Hi! Welcome to our video on
We're gonna talk about the types of medications
that make it easier for your patients to breath.
Now let's do a quick review of kinda
how the respiratory system works.
Obviously, oxygen enters through
your nose and your mouth.
So before we even get started, stop
and take a deep breath.
You know that's never a bad
idea when you're studying.
It's always a good idea to come and
take that deep breath and to relax.
If you are able to take a good, deep
breath, don't take that for granted.
Because we're gonna learn today how we
use medications to take care of patients
who can't do that for various reasons.
But let's talk, start from your nose and
your mouth, it travels down the bronchi,
down to the bronchioles and exchanges CO2,
which is a waste product in the body,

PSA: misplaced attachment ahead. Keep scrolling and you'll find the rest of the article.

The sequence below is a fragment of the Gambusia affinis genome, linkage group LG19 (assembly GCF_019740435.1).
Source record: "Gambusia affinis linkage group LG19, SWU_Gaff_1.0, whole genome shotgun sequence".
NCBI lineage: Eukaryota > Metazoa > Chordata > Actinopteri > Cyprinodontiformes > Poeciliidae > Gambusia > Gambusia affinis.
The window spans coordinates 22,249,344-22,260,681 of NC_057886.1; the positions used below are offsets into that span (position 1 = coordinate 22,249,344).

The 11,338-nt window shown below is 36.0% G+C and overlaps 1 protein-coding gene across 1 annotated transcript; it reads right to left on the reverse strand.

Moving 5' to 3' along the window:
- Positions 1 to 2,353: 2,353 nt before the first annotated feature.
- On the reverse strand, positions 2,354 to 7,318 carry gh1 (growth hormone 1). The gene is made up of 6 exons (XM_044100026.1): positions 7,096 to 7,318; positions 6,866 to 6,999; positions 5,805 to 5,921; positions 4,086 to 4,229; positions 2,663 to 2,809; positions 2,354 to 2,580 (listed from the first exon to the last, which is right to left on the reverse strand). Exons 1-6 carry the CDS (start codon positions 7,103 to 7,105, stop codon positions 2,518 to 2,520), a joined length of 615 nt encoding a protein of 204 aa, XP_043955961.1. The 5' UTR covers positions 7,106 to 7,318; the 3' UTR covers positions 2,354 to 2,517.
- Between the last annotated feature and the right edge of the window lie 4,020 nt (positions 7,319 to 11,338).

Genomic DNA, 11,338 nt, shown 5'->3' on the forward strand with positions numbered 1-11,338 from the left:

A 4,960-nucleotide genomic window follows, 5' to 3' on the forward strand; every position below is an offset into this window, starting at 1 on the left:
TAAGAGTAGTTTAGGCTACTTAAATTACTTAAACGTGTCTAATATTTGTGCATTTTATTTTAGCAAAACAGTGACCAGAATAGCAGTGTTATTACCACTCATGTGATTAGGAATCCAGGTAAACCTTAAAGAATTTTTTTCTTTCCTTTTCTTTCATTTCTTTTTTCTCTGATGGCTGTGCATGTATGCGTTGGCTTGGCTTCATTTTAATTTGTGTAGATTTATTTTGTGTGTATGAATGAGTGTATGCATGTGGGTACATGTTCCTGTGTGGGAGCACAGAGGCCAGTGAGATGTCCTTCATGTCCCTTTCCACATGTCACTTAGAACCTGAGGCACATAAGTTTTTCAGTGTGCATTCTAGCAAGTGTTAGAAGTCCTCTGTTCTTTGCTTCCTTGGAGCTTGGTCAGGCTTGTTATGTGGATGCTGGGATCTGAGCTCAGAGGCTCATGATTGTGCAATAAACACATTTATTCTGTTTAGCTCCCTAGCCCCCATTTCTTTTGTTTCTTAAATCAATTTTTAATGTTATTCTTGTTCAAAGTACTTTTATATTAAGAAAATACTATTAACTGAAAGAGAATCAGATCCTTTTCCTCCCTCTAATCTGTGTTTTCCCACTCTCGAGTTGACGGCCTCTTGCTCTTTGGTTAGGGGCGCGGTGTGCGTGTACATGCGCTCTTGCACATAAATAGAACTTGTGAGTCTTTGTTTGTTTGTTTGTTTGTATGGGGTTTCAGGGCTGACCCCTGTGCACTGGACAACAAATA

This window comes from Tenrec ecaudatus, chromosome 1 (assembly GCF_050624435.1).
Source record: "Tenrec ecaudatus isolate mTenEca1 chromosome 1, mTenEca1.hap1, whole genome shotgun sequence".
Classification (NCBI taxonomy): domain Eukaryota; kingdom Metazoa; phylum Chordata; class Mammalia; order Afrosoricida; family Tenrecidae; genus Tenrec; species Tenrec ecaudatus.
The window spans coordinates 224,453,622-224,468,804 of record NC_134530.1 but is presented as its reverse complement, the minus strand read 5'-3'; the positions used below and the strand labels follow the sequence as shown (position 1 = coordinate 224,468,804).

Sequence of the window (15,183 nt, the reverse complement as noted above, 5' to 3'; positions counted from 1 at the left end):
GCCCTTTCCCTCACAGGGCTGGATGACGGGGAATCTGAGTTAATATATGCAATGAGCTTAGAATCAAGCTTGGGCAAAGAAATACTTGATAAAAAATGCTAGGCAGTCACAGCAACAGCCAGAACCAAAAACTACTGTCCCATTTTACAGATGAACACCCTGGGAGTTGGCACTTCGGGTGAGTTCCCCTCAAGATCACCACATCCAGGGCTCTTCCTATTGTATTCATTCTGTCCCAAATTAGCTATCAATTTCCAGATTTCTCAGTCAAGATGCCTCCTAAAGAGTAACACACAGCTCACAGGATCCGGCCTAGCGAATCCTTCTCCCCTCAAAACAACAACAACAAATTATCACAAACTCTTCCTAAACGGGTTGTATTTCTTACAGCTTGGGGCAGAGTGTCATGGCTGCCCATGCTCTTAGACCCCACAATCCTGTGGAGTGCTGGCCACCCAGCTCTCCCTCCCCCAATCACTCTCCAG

exchanges CO2 for O2 at
the alveolar capillaries.
Now those capillaries are pretty fragile because
that's where really cool exchange happens.
When that exchange is compromised, that's
when we need the respiratory medications.
So we've got the smooth muscle, it's found in
the walls of the bronchi and the bronchioles.
So that smooth muscle is part
of what gets us into trouble.
If that smooth muscle constricts, it's like
someone put their hands around your throat.
So I want you to keep in mind that part of
what we're getting use with medications
that open up airways is you want
to relax that smooth muscle.
Because bronchial spasms are when the smooth
muscle just clamps down on those airways
and the patients are
unable to get a breath in.
So that's just a quick review
of the respiratory system.
None of that should be
new content for you.
But first of all, I don't want you to ever take for
granted the ability to take a big, slow, deep breath.
Because that's what our patients with respiratory
problems are desperate to be able to do.
Remember the key players
that you see in the slide.
You've got the airways, you've got the alveolar
capillaries where the CO2/O2 exchange happens.
Because remember, even if a patient is not breathing,
if I was to put my hand over someone's mouth,
prevent them from breathing, CO2 would
still be building up in the body.
So that exchange, CO2 and O2 is
obviously, critically important.